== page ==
One hour below the summit we saw military group of more than 20 people approaching the summit. Some of them had ice-picks with iron shaft, but some had wooden shafts. Leandro commented it stoically: When the logic ends, Argentina starts.
Finally a short snowy slope led us to the broad flat summit (GPS coordinates: S39° 38.245' W71° 30.155'). We spent more than 1 hour on it because the views were overwhelming and it was pleasantly warm with no wind at all. Our track to the summit is included in the GPS coordinates file of Argentina.
The descent to our car was endless, more than 2600 meters vertically. We forced us to drive back the 80 kilometers to Junin de los Andes, because we did not want to pay another 25 bucks for the VHF radio. Few minutes after 9:00PM we arrived at the nice campground La Isla (GPS coordinates: S39° 57.222' W71° 03.848') of the river Rio Chimehuin, where we stayed three nights.
Cerro Mallo is on the north shore of the lake Lago Lacar. This lake is in the very South of the Lanin National Park and it limits San Martin de los Andes on its west side. 1941 meters high Cerro Mallo (GPS coordinates: S40° 06.105' W71° 37.681') is a superb and remote hike of 8 to 10 hours from the nice campsite Nonthué (GPS coordinates: S40° 09.028' W71° 37.468') on the bottleneck of Lago Lacar on the street to the Hua Hum pass to Chile. We met nobody on our way to the summit. Our track to the summit is included in the GPS coordinates file of Argentina.
Few kilometers East are the natural and free of charge hot springs Termas de Queni, a 2 hours walk from a free campsite. You have to cross a wide and sometimes deep river to drive to this camp.
Leandro had recommended us to visit the Laguna Verde west of Lago Curruhue and to climb up to the Volcan Achen Niyeu (GPS coordinates: S39° 51.858' W71° 34.058'). Luckily we started early in the morning and we could enjoy the outstanding beautiful landscape.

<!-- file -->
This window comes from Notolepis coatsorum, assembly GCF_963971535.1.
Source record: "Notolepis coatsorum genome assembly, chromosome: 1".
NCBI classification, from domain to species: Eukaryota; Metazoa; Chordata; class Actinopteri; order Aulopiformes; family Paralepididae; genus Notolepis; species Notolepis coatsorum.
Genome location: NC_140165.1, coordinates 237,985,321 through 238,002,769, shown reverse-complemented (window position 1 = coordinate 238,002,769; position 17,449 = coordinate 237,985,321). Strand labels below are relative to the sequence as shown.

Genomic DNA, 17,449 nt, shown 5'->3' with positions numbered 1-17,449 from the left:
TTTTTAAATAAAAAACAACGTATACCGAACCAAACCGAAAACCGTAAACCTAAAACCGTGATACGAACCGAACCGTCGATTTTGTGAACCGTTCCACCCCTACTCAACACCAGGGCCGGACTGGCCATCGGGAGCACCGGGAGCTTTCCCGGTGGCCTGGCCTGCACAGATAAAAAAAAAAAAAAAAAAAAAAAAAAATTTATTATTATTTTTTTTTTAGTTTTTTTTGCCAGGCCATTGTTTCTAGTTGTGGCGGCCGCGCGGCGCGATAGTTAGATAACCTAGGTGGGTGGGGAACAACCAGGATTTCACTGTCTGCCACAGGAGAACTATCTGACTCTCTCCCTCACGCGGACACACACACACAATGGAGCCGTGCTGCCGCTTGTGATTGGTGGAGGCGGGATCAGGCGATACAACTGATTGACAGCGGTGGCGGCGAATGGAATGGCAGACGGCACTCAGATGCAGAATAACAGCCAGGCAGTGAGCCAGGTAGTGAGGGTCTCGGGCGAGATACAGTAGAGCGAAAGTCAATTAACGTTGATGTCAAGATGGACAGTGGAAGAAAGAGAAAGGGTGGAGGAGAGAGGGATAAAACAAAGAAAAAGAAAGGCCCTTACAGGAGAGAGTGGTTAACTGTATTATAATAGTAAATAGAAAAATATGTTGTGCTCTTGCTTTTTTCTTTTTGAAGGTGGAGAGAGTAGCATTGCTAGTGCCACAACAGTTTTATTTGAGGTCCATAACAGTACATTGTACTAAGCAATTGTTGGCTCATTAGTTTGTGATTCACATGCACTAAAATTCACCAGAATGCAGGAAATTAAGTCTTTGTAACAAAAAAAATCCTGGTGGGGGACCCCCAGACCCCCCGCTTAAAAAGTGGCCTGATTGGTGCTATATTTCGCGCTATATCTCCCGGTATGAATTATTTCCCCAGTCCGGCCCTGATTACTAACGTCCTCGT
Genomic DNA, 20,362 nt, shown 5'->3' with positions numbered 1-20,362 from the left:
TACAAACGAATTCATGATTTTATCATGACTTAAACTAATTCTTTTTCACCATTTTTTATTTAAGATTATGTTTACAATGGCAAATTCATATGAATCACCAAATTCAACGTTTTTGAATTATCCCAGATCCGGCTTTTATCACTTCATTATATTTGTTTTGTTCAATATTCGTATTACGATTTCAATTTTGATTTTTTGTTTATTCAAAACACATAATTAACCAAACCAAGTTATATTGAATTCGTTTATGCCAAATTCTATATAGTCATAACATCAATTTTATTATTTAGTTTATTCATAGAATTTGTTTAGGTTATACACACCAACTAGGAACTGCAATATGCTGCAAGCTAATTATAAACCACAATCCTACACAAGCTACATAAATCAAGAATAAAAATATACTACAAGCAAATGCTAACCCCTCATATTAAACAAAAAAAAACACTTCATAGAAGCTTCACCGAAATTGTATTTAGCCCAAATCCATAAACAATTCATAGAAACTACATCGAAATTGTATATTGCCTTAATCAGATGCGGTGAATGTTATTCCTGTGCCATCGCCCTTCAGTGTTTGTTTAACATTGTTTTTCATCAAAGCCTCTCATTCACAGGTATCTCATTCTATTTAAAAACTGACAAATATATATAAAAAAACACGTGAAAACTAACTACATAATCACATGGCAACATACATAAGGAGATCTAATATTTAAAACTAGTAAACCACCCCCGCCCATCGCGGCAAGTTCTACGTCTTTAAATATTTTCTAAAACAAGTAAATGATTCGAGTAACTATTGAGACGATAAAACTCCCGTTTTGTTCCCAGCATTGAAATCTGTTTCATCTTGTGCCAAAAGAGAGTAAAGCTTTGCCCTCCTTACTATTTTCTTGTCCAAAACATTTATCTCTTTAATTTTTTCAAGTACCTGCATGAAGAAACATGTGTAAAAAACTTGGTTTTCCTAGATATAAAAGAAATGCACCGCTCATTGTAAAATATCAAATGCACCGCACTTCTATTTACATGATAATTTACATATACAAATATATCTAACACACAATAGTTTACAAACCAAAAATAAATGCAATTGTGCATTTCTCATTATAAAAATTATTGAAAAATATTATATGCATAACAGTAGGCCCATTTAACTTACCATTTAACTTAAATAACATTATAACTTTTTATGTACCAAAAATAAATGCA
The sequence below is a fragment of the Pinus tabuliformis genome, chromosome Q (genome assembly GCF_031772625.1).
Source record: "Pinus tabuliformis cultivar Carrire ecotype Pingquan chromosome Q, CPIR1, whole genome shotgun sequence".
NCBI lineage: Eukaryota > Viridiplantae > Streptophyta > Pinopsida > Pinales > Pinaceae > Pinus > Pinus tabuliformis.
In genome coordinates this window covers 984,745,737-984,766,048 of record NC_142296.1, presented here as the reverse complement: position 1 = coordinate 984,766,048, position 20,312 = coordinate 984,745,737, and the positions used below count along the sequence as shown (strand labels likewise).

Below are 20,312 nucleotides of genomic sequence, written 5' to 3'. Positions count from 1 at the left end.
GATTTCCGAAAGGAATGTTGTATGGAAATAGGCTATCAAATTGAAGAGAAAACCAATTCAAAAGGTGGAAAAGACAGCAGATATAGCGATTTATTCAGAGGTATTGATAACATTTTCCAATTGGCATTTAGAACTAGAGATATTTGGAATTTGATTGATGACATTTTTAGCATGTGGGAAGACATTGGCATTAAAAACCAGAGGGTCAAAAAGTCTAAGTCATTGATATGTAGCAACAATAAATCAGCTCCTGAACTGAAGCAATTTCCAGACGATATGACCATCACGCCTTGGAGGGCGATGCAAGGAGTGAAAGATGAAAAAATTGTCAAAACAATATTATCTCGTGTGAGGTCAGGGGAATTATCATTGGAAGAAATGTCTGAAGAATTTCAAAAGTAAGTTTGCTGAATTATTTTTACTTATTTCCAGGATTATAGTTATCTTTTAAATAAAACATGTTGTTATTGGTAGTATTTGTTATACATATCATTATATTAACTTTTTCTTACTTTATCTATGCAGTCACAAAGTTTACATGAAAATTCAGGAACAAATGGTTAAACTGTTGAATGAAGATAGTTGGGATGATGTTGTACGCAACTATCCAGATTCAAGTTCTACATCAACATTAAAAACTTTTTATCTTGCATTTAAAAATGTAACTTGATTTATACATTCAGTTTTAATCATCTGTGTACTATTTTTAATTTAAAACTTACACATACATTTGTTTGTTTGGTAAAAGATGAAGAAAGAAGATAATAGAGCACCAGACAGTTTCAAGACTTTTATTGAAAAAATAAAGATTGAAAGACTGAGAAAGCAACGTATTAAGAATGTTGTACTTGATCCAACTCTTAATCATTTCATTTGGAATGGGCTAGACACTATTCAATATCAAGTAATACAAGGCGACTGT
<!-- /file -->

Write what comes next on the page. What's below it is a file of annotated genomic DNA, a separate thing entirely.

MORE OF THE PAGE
But when we came close to the summit the ash cloud of Volcan Puyehue swashed over us - fog and biting smell.
When we were back at our car on Laguna Verde the wind turned and the sky became clear, soon. For us being in the ash cloud was so unpleasant that we decided not to drive South to San Carlos de Bariloche, which is directly in the East of Volcan Puyehue and usually in its ash cloud. Instead we continued to the North along the river Rio Alumine via the little town with the same name to the lake Lago Alumine.
On the shores of Lago Alumine are many villages of Mapuches, the native people in this part of South America. We found a magical campsite on the lake Lago Lafken, which is managed by Mapuche people. Swimming was wonderful there at reasonable water temperatures and we explored Mapuche country with our bicycles.
On the other side of Lago Alumine it the Volcan Batea Mahuida, which is an easy and short walk of about one hour because there is a good gravel road close to its summit (GPS coordinates: S38° 48.965' W71° 11.100').
We drove back to the town Alumine via the lakes Lago Moquehue and Lago Norquinco. Alfred hikes up a small mountain from the pass between the two lakes. There was no path but incredible many burs; shoes, socks and lower trousers were covered more or less completely. It was really a mess but the views were exceptional from the newly named Cerro Moquehue (GPS coordinates S38°59.947' W71°22.056'). His track is included in the GPS coordinates file of Argentina.
Another treasure in this region is the Parque Nacional Laguna Blanca, a paradise for birds. It is situated on the edge of the Andes to the Argentine steppe close to the mid-size town Zapala. We circled Laguna Blanca with our bicycles. It was a terrific trip of approximately 50km, mainly on gravel roads.